Error Issuing Cert: Timeout during connect (likely firewall problem)

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My domain is:

I ran this command: sudo certbot --apache

It produced this output:
Certbot failed to authenticate some domains (authenticator: apache). The Certificate Authority reported these problems:
Type: connection
Detail: Fetching Timeout during connect (likely firewall problem)

My web server is (include version): Apache 2.4.53

The operating system my web server runs on is (include version): Debian 11.3.0 (installed using non-free)

My hosting provider, if applicable, is:

I can login to a root shell on my machine (yes or no, or I don't know): yes

I'm using a control panel to manage my site (no, or provide the name and version of the control panel):

The version of my client is (e.g. output of certbot --version or certbot-auto --version if you're using Certbot): 1.26.0

Different things I've done to test try and get this to work:

  1. disable my vpn on my Asus AX88U router with Merlin
  2. disable the firewall on the server
  3. corrected my port forwarding for http and https
  4. inbound firewall under network settings on the vpn client section on the router to "Allow"
  5. installing the SSL cert from right within the router settings on the DDNS section of asus merlin v386.5.2 (never went through, continued to say "Authorizing")

After each attempt from the different things I've tried, I received an error message from as seen in Error1.png

I disabled the router firewall completely and received the error message as seen in Error2.png

I made sure that I used the public IP of my server when creating the A record using no-ip. Each time the public IP changed as a result of me turning off the vpn I updated the A record.

1 Like

The DNS looks fine now, port 80 isn't currently open (or nothing is listening).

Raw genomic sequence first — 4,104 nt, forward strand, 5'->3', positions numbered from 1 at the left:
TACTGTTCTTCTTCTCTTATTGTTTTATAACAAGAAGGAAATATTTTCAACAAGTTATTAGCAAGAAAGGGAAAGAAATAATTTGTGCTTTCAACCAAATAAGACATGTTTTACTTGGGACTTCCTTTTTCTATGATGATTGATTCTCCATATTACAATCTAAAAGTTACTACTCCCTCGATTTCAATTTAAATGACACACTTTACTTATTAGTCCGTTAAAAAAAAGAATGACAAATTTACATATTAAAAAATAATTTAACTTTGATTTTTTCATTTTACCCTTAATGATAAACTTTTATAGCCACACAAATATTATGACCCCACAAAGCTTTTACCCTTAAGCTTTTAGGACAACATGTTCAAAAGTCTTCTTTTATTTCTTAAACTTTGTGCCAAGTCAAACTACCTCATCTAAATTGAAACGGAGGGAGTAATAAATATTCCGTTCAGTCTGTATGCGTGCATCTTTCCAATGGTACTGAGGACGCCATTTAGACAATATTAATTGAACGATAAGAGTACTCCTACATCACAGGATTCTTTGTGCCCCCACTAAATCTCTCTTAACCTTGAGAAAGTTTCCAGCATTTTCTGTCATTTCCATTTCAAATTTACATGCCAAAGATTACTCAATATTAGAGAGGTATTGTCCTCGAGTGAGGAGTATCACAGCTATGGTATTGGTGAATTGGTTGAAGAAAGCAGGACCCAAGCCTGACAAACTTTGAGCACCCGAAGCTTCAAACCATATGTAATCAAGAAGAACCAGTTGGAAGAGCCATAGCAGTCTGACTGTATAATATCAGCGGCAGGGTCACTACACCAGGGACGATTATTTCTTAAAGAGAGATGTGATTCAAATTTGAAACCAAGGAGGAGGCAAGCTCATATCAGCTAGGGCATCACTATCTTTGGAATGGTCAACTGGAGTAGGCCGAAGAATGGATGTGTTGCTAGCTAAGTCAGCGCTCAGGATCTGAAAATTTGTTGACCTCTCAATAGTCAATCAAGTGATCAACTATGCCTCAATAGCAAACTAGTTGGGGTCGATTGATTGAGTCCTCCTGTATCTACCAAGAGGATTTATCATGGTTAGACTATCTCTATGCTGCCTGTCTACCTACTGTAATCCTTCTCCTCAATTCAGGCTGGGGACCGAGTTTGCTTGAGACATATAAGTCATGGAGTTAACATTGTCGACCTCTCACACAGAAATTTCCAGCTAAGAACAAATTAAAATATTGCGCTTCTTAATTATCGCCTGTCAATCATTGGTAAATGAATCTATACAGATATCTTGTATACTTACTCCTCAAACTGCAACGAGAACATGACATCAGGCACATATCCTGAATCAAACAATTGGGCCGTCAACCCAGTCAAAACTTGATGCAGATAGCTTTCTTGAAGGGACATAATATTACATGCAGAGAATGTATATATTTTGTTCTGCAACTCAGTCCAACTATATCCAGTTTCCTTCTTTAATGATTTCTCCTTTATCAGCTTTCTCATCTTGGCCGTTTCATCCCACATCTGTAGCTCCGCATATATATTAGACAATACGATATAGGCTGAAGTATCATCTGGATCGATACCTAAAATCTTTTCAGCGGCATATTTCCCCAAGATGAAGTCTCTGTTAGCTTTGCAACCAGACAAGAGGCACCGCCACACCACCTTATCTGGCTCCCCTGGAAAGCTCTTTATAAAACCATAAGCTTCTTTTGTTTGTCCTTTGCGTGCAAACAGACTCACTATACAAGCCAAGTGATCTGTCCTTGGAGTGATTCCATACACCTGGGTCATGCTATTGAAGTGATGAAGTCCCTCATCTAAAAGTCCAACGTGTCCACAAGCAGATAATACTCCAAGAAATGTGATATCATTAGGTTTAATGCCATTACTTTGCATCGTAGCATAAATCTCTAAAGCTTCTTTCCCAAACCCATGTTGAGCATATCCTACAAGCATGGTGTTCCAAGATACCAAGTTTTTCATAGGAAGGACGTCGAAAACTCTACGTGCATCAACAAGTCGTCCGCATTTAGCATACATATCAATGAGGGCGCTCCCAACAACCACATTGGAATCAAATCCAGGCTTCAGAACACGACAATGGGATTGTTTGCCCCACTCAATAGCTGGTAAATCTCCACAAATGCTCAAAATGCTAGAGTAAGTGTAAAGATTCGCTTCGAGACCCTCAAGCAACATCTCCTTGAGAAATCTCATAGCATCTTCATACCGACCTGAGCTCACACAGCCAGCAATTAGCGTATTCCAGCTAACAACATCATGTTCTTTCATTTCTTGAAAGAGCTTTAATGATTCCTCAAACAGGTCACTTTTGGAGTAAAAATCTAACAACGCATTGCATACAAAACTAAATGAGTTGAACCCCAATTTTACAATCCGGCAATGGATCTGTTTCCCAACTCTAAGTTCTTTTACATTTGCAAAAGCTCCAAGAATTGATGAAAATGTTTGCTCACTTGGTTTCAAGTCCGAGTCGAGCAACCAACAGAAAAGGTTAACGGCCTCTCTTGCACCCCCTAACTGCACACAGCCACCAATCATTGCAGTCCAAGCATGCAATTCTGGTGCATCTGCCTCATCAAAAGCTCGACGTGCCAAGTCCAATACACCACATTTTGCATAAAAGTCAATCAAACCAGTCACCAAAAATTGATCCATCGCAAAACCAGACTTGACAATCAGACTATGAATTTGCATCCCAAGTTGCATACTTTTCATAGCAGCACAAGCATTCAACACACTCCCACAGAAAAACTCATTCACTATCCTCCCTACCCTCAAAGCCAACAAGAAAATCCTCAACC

Are you running a VPN client?


Sorry for the lack of replys. I was able to identify the problem. I recently had an AT&T fiber connection set up at my new place. In efforts to continue using my existing Asus router, I tried to run the two routers in bridge mode. The AT&T gateway doesn't have a bridge setting built-in. They have a setting called "Cascaded Router". Ultimately, it came down to me not setting up my bridge/cascaded router settings properly. And as I think about it, I know what I probably did wrong on my Asus router.

Regardless, I eventually removed the Asus router, leaving only the AT&T gateway. I set up the gateway using their NAT/Gaming set up, forwarded ports 80 and 443, and set up the No-IP DDNS record to the public IP on the gateway. After all of that I was able to successfully install the cert.

Now my only problem is that sometimes my nextcloud server is painfully slow at times. But that is obviously a problem for a different community thread.


If slow from within the same network, you might want to avoid hairpinning and access the server directly via the internal IP (not the Internet IP).
[just guessing...]


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